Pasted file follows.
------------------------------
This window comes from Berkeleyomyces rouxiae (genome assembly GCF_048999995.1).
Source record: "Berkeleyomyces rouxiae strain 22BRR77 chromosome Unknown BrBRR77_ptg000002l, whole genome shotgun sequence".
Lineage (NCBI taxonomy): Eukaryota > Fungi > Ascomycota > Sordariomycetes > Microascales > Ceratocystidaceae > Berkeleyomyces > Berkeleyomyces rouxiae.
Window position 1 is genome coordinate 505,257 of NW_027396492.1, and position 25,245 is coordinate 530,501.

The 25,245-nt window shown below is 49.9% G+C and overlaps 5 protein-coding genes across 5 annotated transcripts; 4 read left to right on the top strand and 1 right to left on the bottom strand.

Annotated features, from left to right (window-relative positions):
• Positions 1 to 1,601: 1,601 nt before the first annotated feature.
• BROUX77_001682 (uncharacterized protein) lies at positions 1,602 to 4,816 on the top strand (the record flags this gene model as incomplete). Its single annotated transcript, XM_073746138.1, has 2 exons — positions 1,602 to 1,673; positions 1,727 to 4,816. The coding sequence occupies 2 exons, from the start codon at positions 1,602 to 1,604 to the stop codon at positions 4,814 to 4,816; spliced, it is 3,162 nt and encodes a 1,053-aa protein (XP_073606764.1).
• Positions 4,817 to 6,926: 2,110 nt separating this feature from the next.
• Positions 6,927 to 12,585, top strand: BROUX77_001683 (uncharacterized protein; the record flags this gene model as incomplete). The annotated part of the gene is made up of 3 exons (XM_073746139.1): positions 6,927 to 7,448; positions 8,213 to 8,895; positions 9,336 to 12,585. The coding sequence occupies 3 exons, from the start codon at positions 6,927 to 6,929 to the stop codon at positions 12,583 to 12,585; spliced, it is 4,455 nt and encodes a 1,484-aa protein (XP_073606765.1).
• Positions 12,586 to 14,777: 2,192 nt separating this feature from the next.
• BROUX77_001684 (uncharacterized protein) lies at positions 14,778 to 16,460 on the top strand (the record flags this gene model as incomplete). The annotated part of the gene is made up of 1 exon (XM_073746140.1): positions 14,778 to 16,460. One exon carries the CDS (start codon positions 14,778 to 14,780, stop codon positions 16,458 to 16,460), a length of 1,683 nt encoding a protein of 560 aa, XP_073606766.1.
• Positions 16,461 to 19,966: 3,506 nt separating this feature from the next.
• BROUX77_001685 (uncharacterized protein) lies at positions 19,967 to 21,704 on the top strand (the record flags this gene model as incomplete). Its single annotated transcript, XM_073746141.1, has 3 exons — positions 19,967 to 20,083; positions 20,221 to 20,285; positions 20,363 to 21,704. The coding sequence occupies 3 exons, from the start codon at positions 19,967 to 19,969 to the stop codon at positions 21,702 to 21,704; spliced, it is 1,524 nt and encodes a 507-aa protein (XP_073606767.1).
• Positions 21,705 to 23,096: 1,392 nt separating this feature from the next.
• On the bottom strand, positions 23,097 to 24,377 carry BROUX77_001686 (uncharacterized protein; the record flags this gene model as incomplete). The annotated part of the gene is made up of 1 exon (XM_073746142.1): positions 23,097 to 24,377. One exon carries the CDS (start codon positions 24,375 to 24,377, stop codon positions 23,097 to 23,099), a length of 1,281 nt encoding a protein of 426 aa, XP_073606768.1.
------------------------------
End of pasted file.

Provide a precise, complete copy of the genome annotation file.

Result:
This window comes from Berkeleyomyces rouxiae (genome assembly GCF_048999995.1).
Source record: "Berkeleyomyces rouxiae strain 22BRR77 chromosome Unknown BrBRR77_ptg000002l, whole genome shotgun sequence".
Lineage (NCBI taxonomy): Eukaryota > Fungi > Ascomycota > Sordariomycetes > Microascales > Ceratocystidaceae > Berkeleyomyces > Berkeleyomyces rouxiae.
Window position 1 is genome coordinate 505,257 of NW_027396492.1, and position 25,245 is coordinate 530,501.

The 25,245-nt window shown below is 49.9% G+C and overlaps 5 protein-coding genes across 5 annotated transcripts; 4 read left to right on the top strand and 1 right to left on the bottom strand.

Annotated features, from left to right (window-relative positions):
• Positions 1 to 1,601: 1,601 nt before the first annotated feature.
• BROUX77_001682 (uncharacterized protein) lies at positions 1,602 to 4,816 on the top strand (the record flags this gene model as incomplete). Its single annotated transcript, XM_073746138.1, has 2 exons — positions 1,602 to 1,673; positions 1,727 to 4,816. The coding sequence occupies 2 exons, from the start codon at positions 1,602 to 1,604 to the stop codon at positions 4,814 to 4,816; spliced, it is 3,162 nt and encodes a 1,053-aa protein (XP_073606764.1).
• Positions 4,817 to 6,926: 2,110 nt separating this feature from the next.
• Positions 6,927 to 12,585, top strand: BROUX77_001683 (uncharacterized protein; the record flags this gene model as incomplete). The annotated part of the gene is made up of 3 exons (XM_073746139.1): positions 6,927 to 7,448; positions 8,213 to 8,895; positions 9,336 to 12,585. The coding sequence occupies 3 exons, from the start codon at positions 6,927 to 6,929 to the stop codon at positions 12,583 to 12,585; spliced, it is 4,455 nt and encodes a 1,484-aa protein (XP_073606765.1).
• Positions 12,586 to 14,777: 2,192 nt separating this feature from the next.
• BROUX77_001684 (uncharacterized protein) lies at positions 14,778 to 16,460 on the top strand (the record flags this gene model as incomplete). The annotated part of the gene is made up of 1 exon (XM_073746140.1): positions 14,778 to 16,460. One exon carries the CDS (start codon positions 14,778 to 14,780, stop codon positions 16,458 to 16,460), a length of 1,683 nt encoding a protein of 560 aa, XP_073606766.1.
• Positions 16,461 to 19,966: 3,506 nt separating this feature from the next.
• BROUX77_001685 (uncharacterized protein) lies at positions 19,967 to 21,704 on the top strand (the record flags this gene model as incomplete). Its single annotated transcript, XM_073746141.1, has 3 exons — positions 19,967 to 20,083; positions 20,221 to 20,285; positions 20,363 to 21,704. The coding sequence occupies 3 exons, from the start codon at positions 19,967 to 19,969 to the stop codon at positions 21,702 to 21,704; spliced, it is 1,524 nt and encodes a 507-aa protein (XP_073606767.1).
• Positions 21,705 to 23,096: 1,392 nt separating this feature from the next.
• On the bottom strand, positions 23,097 to 24,377 carry BROUX77_001686 (uncharacterized protein; the record flags this gene model as incomplete). The annotated part of the gene is made up of 1 exon (XM_073746142.1): positions 23,097 to 24,377. One exon carries the CDS (start codon positions 24,375 to 24,377, stop codon positions 23,097 to 23,099), a length of 1,281 nt encoding a protein of 426 aa, XP_073606768.1.